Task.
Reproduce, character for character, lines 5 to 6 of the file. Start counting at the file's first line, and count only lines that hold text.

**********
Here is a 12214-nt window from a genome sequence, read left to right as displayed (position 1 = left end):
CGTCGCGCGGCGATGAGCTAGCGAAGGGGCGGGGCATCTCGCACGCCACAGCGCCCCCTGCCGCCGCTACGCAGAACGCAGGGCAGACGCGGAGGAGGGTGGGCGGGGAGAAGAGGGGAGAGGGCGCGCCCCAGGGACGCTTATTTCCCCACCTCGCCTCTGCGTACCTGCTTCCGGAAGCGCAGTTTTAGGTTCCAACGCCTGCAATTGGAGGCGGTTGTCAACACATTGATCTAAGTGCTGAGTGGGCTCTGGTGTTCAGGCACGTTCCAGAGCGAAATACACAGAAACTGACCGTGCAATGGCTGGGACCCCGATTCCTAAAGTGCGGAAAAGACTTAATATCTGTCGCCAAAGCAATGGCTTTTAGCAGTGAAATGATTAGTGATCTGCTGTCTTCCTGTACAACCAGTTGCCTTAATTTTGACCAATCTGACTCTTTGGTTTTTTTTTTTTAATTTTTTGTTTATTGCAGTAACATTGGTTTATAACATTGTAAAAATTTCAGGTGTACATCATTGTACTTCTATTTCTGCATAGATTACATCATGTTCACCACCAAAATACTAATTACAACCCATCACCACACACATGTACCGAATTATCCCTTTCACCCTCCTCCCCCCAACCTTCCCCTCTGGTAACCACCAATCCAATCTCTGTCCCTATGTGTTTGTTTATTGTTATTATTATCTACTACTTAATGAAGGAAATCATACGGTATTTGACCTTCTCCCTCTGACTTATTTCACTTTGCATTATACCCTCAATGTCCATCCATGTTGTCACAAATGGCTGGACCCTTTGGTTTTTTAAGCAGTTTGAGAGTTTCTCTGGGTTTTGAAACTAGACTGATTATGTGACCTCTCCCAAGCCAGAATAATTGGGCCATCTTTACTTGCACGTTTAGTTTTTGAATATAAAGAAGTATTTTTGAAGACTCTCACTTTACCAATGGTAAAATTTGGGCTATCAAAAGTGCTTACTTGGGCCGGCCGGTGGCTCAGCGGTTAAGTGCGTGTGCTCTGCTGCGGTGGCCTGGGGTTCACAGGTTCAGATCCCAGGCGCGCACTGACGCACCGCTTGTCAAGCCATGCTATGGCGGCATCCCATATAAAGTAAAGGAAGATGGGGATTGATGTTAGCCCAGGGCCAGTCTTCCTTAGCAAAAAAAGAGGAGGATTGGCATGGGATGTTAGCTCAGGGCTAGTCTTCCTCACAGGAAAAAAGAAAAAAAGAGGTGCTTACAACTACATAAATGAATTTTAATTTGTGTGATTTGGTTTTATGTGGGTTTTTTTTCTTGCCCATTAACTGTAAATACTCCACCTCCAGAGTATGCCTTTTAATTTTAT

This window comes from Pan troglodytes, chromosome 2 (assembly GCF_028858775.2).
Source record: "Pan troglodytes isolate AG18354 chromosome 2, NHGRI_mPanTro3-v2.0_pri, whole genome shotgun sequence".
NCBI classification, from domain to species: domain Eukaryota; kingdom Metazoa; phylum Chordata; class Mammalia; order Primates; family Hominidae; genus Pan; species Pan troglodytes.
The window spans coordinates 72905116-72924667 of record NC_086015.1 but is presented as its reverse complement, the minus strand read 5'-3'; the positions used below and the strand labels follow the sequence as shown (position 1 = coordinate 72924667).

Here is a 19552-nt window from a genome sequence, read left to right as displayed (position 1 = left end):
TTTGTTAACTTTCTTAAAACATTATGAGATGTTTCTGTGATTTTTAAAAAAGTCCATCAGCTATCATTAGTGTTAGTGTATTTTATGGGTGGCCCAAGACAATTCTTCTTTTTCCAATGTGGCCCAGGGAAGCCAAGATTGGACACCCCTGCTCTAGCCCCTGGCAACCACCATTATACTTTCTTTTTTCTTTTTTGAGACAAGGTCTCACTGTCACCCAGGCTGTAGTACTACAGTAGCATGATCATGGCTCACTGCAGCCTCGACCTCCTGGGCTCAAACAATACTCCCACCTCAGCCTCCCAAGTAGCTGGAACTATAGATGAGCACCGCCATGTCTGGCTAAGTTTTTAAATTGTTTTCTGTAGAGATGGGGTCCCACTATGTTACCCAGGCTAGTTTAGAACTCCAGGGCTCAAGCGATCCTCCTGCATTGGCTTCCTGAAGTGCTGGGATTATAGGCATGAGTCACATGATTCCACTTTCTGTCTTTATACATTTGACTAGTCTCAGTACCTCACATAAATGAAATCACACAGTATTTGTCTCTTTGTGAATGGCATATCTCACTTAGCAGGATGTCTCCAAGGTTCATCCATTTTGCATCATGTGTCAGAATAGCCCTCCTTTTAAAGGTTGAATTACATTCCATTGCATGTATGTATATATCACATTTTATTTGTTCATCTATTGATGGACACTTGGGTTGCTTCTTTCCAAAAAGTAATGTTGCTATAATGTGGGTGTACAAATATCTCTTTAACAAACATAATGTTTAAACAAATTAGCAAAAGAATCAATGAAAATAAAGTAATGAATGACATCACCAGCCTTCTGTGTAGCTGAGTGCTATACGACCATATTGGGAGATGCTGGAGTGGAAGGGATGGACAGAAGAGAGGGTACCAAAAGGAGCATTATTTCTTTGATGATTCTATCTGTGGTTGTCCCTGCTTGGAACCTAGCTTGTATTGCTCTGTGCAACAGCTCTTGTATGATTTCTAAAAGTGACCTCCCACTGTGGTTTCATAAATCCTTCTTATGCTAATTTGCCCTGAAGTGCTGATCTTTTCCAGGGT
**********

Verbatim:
NCBI classification, from domain to species: domain Eukaryota; kingdom Metazoa; phylum Chordata; class Mammalia; order Primates; family Hominidae; genus Pan; species Pan troglodytes.
The window spans coordinates 72905116-72924667 of record NC_086015.1 but is presented as its reverse complement, the minus strand read 5'-3'; the positions used below and the strand labels follow the sequence as shown (position 1 = coordinate 72924667).